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Nashville Warbler (Oreothlypis ruficapilla)

Posted on Nov 27, 2014

Happy Thanksgiving! Many Thanksgivings ago I was watching my bird feeders at my parent’s house in Connecticut while waiting for family to arrive and dinner to begin on a cool, rainy day. While looking out the window I spotted, naked eye, an oddly shaped and surprisingly brightly colored bird on a tree branch. I grabbed my binoculars very quickly and had a good look at a warbler inspecting the feeding area and all of the bird commotion below it. It had a yellow body, dark green on the back and wings, a gray hood and very bright white eye rings. It was a Nashville Warbler! Their wintering range is typically far south in Mexico or Central America, and one could only reasonably expect to spot them in the U.S. in a place like California or Texas at that late point of the autumn season. The bird moved on, not wanting to take a shot at the suet with all of the other frenzied activity. I was unable to get a photo but the picture here is another Nashville Warbler we recorded on a Christmas Bird Count in Fairfield, Connecticut, some years ago.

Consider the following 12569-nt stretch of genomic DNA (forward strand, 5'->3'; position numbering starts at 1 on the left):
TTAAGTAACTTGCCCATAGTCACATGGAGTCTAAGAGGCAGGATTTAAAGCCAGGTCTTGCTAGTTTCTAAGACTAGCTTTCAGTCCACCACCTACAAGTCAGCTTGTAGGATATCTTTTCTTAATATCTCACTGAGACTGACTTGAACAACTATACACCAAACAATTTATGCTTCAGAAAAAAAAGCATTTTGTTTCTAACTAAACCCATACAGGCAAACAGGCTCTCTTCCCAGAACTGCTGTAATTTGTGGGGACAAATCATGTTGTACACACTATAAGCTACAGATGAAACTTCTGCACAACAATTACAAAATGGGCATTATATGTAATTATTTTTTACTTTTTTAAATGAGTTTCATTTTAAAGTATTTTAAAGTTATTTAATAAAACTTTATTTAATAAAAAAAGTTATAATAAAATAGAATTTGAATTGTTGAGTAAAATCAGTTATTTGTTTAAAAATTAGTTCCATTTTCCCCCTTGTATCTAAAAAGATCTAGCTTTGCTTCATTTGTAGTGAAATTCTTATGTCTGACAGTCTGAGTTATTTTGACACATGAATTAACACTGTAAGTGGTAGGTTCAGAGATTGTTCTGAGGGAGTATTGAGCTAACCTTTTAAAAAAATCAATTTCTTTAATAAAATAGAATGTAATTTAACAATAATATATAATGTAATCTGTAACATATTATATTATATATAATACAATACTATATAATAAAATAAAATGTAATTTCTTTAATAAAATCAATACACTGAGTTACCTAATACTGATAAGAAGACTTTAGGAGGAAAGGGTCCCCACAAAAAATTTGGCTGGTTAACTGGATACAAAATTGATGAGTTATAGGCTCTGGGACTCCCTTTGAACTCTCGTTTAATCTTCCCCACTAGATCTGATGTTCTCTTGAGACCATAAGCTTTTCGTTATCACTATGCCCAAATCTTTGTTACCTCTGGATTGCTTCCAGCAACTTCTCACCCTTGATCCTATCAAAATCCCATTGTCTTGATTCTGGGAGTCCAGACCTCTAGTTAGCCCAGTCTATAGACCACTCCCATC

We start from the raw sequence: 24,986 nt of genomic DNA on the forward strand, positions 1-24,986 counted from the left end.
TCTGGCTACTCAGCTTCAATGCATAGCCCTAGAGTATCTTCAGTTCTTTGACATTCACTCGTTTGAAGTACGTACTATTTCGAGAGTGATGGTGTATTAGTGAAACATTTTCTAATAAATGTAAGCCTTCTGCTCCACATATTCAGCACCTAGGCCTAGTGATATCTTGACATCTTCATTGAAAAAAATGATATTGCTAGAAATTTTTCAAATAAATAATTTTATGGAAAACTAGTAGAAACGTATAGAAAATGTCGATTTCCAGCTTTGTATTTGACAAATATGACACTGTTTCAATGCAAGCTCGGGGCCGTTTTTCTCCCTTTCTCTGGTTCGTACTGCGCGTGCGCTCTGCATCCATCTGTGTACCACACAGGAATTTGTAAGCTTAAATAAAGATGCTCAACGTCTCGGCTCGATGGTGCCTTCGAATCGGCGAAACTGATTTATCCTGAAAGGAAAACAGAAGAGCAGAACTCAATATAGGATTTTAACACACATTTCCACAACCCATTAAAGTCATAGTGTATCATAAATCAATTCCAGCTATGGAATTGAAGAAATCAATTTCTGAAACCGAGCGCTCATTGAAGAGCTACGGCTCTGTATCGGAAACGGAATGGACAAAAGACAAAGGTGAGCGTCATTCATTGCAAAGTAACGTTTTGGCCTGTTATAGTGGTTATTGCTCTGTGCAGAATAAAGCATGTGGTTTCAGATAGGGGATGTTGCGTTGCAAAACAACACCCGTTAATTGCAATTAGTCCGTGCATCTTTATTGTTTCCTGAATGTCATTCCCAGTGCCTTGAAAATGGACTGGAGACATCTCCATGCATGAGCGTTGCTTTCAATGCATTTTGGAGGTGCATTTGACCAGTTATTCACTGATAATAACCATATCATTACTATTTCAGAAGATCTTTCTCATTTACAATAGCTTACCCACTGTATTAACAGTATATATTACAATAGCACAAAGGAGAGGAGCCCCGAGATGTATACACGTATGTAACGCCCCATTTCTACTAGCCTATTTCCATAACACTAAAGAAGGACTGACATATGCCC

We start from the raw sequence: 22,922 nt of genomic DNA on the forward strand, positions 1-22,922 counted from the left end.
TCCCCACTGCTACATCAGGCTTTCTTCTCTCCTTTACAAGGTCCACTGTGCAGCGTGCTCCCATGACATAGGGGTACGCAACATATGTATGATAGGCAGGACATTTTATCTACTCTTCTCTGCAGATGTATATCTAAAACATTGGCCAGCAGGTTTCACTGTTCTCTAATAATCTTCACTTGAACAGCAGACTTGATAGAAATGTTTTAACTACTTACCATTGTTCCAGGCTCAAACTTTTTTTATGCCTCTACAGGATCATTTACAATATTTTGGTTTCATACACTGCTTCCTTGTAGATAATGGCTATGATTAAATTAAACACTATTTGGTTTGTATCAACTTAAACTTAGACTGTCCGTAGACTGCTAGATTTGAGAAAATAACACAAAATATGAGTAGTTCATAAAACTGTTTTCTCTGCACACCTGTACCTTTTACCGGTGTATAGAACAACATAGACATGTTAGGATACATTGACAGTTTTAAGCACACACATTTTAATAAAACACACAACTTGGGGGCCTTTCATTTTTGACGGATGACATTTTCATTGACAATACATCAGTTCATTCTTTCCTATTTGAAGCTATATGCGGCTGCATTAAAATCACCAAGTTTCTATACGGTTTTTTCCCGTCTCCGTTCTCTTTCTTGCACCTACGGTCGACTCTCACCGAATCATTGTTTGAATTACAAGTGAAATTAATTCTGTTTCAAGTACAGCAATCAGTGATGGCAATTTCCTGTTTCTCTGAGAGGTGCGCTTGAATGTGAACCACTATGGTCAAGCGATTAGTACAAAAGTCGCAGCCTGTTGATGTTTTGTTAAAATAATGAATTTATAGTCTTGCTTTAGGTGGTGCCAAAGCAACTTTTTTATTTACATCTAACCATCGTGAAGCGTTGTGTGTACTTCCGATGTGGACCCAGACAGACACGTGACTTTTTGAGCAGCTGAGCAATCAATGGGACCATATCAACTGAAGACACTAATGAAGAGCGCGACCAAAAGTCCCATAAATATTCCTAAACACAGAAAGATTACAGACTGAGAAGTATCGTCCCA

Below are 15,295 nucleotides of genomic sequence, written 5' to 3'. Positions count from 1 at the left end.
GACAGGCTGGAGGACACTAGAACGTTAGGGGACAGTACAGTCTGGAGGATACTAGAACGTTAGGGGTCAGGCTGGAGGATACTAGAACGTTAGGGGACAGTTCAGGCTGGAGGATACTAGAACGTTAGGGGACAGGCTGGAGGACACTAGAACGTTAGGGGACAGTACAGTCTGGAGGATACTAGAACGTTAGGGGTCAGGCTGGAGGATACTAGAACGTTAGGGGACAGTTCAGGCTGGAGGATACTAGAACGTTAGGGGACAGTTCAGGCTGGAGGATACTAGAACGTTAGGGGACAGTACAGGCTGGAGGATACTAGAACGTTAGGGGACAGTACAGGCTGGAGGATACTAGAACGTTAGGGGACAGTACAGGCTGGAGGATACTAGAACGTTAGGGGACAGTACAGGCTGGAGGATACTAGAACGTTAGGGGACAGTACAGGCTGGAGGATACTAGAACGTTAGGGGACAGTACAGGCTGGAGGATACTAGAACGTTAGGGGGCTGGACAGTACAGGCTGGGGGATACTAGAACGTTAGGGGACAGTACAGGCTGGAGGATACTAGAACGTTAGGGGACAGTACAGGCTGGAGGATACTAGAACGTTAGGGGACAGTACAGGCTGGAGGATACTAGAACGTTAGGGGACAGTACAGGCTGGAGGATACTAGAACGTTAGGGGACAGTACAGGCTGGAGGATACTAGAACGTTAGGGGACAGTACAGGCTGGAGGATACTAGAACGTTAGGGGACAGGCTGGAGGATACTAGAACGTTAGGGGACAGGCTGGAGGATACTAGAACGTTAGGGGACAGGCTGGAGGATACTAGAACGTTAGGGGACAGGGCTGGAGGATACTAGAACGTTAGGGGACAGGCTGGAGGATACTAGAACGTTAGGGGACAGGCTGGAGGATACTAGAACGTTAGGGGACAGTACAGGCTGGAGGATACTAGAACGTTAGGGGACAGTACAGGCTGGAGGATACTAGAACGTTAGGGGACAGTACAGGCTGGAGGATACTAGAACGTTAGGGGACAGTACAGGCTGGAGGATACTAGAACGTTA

Nashville Warbler (Oreothlypis ruficapilla) Fairfield

It seems that out of range warblers are trying to stay in the Northeast more and more frequently, fighting through December cold and winter snows where there are pockets of warmth along the coast and abundant food sources, and climate change only helps them survive. What is the most unexpected bird you’ve ever seen on Thanksgiving?

Scott Kruitbosch
Conservation & Outreach Coordinator